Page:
The median age was 37 years. For every 100 females, there were 83.1 males. For every 100 females age 18 and over, there were 77.1 males. The median income for a household in the city was $28,650, the median income for a family was $33,380. Males had a median income of $27,090 versus $22,382 for females; the per capita income for the city was $16,828. About 18.0% of families and 23.0% of the population were below the poverty line, including 33.2% of those under age 18 and 17.8% of those age 65 or over. Lancaster is home to the Lancaster County School District, SC which has around 11 elementary schools, 5 middle schools, 4 high schools. In 2008 South Carolina Governor Mark Sanford named Andrew Jackson Middle School, located in nearby Kershaw, as the recipient of the state's Best Special Education School Award; the city of Lancaster is home to the University of South Carolina at Lancaster known as USCL. Public Schools Located in Lancaster: Lancaster High School Andrew Jackson High School Andrew Jackson Middle School A.
R. Rucker Middle School Erwin Elementary School South Middle School North Elementary School McDonald Green Elementary School Brooklyn Springs Elementary School Clinton Elementary School Discovery Elementary School Southside Pre-SchoolPrivate Schools Carolina Christian AcademyUniversities: USC Lancaster Andrew Jackson, 7th President of the United States. J. Marion Sims, controversial founder of gynecology; the J. Marion Sims Foundation is located in Lancaster. Cathy Smith Bowers and professor. Julie Roberts, country music singer Aaron Robinson, was a professional Baseball Player with the Yankees and Detroit. Shawn Crawford, from nearby Van Wyck, won gold at the 2004 Summer Olympics and silver at the 2008 Summer Olympics in the 200 meters. Maurice Williams & the Zodiacs, singer Maurice Williams Tom Addison, former professional football player and team captain of the Boston Patriots 1960-1968 Sindarius Thornwell, basketball player. Jim Hodges, former Governor of South Carolina Angelica Cebanu, former singer,and beauty queen of South Carolina.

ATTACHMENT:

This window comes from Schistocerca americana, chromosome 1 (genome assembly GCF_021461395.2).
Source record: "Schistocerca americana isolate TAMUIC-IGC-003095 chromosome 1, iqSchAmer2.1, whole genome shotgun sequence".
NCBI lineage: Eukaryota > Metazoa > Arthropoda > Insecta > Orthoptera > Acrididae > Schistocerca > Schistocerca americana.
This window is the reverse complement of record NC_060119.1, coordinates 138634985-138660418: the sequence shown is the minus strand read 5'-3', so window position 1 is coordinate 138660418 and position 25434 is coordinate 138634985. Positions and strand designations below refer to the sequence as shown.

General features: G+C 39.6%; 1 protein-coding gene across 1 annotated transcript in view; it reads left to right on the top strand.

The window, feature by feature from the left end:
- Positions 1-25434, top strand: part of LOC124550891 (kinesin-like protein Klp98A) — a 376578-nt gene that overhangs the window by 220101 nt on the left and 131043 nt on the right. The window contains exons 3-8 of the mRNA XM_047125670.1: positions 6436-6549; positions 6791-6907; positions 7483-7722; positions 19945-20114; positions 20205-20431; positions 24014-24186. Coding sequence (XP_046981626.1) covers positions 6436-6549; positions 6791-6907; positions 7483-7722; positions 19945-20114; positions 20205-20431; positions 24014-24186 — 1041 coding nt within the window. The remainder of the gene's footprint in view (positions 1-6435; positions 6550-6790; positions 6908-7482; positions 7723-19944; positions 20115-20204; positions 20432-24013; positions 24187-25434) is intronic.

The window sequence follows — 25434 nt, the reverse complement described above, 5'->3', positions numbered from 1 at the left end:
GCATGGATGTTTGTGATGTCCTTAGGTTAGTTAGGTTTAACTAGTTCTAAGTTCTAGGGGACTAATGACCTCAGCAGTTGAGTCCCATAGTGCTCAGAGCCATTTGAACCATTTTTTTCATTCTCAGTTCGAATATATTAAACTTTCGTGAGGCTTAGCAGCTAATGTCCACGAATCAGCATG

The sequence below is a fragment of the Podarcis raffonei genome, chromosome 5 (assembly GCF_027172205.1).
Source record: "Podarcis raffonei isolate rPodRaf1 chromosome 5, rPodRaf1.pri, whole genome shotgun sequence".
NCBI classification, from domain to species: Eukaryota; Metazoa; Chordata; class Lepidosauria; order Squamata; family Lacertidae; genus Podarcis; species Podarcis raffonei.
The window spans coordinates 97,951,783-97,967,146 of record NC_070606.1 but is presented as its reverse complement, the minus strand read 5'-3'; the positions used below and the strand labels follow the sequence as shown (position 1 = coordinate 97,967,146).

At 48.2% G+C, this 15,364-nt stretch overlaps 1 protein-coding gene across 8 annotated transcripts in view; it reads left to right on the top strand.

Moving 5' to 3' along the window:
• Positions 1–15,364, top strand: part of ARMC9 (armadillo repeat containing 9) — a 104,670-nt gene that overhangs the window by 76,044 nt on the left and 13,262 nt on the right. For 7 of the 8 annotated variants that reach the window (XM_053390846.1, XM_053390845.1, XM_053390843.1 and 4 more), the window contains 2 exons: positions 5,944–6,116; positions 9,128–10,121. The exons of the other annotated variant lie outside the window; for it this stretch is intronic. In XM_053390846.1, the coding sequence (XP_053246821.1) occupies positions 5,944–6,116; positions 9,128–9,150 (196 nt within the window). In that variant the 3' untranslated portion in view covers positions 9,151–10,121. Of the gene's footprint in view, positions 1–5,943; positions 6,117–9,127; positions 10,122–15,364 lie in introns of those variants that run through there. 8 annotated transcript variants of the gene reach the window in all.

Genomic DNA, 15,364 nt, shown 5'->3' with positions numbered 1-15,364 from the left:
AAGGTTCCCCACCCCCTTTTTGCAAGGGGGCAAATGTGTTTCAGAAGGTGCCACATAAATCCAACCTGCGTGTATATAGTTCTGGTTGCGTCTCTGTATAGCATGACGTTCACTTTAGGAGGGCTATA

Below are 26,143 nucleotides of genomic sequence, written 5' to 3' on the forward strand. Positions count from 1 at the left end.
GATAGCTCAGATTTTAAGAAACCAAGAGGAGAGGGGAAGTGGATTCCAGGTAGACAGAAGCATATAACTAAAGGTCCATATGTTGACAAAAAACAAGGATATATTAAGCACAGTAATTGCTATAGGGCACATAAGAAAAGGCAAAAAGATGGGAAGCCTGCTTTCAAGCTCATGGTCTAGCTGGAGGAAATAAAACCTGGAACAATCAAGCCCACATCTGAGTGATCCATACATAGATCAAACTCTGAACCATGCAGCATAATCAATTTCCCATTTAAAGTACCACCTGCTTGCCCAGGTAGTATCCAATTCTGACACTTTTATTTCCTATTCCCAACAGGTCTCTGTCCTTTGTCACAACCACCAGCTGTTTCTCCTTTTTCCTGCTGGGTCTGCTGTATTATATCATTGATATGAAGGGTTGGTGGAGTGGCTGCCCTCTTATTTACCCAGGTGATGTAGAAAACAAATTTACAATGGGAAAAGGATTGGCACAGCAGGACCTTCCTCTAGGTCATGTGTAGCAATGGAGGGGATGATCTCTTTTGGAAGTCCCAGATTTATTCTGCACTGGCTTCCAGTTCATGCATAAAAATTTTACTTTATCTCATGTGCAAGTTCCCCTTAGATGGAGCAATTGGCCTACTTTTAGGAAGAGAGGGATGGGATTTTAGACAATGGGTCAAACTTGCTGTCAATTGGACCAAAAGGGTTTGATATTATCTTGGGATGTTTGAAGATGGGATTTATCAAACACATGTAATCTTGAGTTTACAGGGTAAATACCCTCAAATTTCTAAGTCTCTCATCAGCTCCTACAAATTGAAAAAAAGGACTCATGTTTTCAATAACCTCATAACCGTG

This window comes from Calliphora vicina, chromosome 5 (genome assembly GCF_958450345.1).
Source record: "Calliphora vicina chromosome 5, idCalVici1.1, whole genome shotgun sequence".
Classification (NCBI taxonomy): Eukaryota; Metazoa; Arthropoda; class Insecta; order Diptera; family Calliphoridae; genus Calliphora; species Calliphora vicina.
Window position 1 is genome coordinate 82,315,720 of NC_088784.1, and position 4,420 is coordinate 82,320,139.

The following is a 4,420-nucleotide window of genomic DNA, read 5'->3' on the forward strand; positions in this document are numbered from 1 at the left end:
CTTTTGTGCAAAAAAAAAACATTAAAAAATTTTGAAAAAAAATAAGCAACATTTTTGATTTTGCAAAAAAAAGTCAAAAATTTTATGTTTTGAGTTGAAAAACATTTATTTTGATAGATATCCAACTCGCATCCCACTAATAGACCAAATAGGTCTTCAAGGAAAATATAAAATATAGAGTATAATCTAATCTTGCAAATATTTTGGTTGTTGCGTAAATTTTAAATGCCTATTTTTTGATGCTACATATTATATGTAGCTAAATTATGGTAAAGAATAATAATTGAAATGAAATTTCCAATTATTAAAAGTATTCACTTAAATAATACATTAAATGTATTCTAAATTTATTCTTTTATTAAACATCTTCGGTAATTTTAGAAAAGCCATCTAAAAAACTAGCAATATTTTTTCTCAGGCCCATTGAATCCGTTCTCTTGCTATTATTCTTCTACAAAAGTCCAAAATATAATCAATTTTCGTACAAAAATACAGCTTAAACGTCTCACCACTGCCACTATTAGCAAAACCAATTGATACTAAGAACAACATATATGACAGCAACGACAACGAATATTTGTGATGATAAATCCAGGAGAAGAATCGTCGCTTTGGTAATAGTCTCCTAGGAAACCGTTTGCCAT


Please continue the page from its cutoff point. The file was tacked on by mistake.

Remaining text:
Official website Lancaster Police Department
Sound recording and reproduction
Sound recording and reproduction is an electrical, electronic, or digital inscription and re-creation of sound waves, such as spoken voice, instrumental music, or sound effects. The two main classes of sound recording technology are analog digital recording. Acoustic analog recording is achieved by a microphone diaphragm that senses changes in atmospheric pressure caused by acoustic sound waves and records them as a mechanical representation of the sound waves on a medium such as a phonograph record. In magnetic tape recording, the sound waves vibrate the microphone diaphragm and are converted into a varying electric current, converted to a varying magnetic field by an electromagnet, which makes a representation of the sound as magnetized areas on a plastic tape with a magnetic coating on it. Analog sound reproduction is the reverse process, with a bigger loudspeaker diaphragm causing changes to atmospheric pressure to form acoustic sound waves. Digital recording and reproduction converts the analog sound signal picked up by the microphone to a digital form by the process of sampling.